South Park Magazine

Hands of Hope

Diedra Laird

Josué Jeanty leaves Charlotte Dec. 15 with indelible memories of a fairy-tale four-months’ visit – but also with skills that he and supporters hope will prove useful to his earthquake-ravaged homeland.

His supporters, mainly medical professionals who met him while treating the injured in Haiti, hope that prolonged exposure to the English language and a stint working for a large plastics recycler will lead to a better future for both him and his chronically impoverished country.

He’s been working at a variety of jobs at Charlotte-based Custom Polymers, “learning to weigh. Negotiate prices.” And he’d like to find a way to put that knowledge to work while providing recycling jobs in Haiti, the poorest country in the Americas.

In Haiti, a country where “it’s very hard for some people to have a meal a day,” recycling hasn’t been a priority, he says. But if it could be linked to jobs, that would be a different matter, he feels.

Whatever he does on his return, says the 26-year-old son of a Baptist minister, “I will try to do something worthwhile.”


Six weeks after the Jan. 12 earthquake that killed 300,000 and leveled large parts of Haiti’s capital city, Port-au-Prince, Jeanty was already doing something so worthwhile that the arriving Charlotteans marveled at it.

Injured victims, turned away from Port-au-Prince medical facilities because there was no room for them, were being transported four hours to the southern city of Les Cayes, where Jeanty was an environmental science student at the American University of the Caribbean.

Les Cayes had received a lighter blow, and though shaken up, Jeanty was uninjured. He heard a loud noise, went outside, and “I fell. I couldn’t see very well. You cannot have your balance.” Once he found out that his parents, three hours away in the town of Baradères, were safe – that took three days – he started searching for ways to help the quake victims.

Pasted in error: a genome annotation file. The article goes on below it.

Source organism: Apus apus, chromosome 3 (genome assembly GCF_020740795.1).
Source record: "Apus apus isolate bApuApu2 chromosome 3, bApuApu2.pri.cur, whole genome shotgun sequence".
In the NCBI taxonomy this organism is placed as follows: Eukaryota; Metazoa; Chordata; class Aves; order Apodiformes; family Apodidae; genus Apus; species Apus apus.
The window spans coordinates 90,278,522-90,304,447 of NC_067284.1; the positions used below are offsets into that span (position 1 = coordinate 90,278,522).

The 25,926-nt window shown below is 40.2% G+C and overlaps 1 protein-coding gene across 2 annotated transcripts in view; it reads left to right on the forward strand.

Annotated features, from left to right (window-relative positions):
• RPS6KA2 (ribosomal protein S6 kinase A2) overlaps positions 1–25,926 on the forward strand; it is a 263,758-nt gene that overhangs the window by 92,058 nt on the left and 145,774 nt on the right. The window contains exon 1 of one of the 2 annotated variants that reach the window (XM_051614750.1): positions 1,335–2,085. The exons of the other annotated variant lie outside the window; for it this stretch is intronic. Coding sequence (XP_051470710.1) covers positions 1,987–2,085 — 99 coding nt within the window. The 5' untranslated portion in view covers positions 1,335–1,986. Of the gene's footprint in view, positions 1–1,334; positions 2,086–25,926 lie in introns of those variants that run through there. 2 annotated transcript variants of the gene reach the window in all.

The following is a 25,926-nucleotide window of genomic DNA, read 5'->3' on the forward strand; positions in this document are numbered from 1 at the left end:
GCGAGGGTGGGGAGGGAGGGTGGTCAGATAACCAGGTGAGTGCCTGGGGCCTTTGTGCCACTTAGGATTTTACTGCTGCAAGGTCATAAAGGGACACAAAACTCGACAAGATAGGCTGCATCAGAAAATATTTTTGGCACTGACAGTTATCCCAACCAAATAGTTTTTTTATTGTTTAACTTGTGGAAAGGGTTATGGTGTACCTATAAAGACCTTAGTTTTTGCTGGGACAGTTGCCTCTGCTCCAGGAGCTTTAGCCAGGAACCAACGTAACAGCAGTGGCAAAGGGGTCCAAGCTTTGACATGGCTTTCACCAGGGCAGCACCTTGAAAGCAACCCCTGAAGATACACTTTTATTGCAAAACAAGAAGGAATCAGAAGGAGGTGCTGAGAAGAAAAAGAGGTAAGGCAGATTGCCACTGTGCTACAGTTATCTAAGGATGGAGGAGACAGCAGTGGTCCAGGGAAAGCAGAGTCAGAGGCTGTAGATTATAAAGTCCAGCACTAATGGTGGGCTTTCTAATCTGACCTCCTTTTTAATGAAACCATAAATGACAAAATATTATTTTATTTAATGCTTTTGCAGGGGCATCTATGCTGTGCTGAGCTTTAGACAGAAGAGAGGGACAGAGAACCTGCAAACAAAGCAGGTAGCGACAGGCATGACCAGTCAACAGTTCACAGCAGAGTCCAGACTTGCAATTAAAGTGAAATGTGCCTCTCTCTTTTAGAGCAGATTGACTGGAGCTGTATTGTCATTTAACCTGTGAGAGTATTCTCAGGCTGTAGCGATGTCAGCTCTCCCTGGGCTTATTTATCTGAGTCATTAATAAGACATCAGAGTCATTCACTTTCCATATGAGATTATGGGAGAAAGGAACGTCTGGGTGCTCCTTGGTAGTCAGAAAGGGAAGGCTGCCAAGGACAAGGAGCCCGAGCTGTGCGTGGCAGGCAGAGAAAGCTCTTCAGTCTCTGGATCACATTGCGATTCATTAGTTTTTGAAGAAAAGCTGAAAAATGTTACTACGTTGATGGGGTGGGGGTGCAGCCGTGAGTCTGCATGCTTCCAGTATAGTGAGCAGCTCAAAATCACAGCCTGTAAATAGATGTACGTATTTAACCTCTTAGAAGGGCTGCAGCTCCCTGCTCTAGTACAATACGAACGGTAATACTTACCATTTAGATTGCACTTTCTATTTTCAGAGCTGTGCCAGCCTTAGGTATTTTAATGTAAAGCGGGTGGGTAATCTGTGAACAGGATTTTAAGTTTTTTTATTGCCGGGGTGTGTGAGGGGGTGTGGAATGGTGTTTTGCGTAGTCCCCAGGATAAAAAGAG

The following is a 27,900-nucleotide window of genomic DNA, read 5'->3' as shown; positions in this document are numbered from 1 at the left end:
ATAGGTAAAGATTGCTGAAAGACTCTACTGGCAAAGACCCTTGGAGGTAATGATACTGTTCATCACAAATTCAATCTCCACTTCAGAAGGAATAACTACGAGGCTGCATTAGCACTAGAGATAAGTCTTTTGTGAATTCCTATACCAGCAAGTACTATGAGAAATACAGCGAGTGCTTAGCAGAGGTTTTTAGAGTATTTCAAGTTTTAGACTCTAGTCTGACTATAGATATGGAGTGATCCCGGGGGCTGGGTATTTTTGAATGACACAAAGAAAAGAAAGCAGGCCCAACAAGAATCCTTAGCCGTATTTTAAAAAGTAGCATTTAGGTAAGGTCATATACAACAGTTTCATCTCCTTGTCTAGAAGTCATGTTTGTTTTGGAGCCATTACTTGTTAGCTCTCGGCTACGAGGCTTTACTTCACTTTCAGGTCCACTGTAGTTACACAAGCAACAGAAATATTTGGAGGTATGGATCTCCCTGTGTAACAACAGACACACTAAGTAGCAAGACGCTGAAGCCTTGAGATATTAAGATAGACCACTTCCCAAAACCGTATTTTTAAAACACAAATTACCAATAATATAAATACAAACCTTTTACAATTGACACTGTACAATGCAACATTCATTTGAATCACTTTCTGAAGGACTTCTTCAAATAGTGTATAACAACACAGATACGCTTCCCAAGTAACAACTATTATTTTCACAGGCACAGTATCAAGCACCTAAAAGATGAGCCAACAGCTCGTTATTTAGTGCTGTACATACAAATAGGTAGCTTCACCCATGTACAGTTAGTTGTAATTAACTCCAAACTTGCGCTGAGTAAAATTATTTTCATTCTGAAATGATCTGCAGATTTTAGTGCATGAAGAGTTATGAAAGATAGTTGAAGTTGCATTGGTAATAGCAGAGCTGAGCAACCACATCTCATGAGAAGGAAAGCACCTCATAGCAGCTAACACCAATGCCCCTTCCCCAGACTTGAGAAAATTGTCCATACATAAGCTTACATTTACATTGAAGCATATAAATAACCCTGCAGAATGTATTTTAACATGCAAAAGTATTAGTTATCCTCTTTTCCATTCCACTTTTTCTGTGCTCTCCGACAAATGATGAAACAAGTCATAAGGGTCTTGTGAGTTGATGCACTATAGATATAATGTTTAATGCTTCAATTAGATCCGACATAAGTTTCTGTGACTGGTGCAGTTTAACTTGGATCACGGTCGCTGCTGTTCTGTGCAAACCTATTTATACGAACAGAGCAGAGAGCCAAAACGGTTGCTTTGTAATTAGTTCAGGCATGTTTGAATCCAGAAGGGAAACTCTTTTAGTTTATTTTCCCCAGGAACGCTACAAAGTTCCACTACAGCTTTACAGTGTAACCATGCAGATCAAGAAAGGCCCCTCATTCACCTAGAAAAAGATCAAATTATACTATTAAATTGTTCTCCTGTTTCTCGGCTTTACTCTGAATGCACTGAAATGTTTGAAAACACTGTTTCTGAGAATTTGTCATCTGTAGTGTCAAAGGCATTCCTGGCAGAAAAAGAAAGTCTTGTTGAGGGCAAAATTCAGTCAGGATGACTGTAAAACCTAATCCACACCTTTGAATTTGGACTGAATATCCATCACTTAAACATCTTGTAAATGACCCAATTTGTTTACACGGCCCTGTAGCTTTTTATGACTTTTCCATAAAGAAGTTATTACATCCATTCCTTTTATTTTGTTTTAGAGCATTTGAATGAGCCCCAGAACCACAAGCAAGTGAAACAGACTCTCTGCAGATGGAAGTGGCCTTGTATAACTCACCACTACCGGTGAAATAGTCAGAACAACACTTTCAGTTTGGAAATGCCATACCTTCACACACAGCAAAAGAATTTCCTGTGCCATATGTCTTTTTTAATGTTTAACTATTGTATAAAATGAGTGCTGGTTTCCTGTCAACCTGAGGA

“They need water. They need food. They lost everything,” he says.

But, college student that he was, “I don’t have money.”

He saw his chance at Immaculate Conception Hospital in Les Cayes, where crowded, chaotic conditions prevailed but the injured were at least being treated.

“I can help with my ability,” he decided. With his competency in the English language, he became the hospital’s best translator, a go-between for patients and medical-team volunteers.

“I don’t speak French or Creole,” says orthopedic surgeon Jerry Barron, who with his wife Midge organized the Charlotteans’ trip. When he and the other surgeons operated, it was critically important to have someone “to tell the patient what you’re doing, what needed to happen.”

People would be dying, and Jeanty would be sent for because he spoke the best English. It was: “ ‘Josué, we need you,’ ” he remembers.

“He had absolute empathy to the patients,” remembers Midge Barron, a nurse.

Jeanty remembers one boy about 10 years old who broke his arm falling out of a coconut tree. The bone was sticking out of the skin. The wound had become infected, and though the boy was in terrible pain, the only treatment before Jerry Barron operated had been bandages.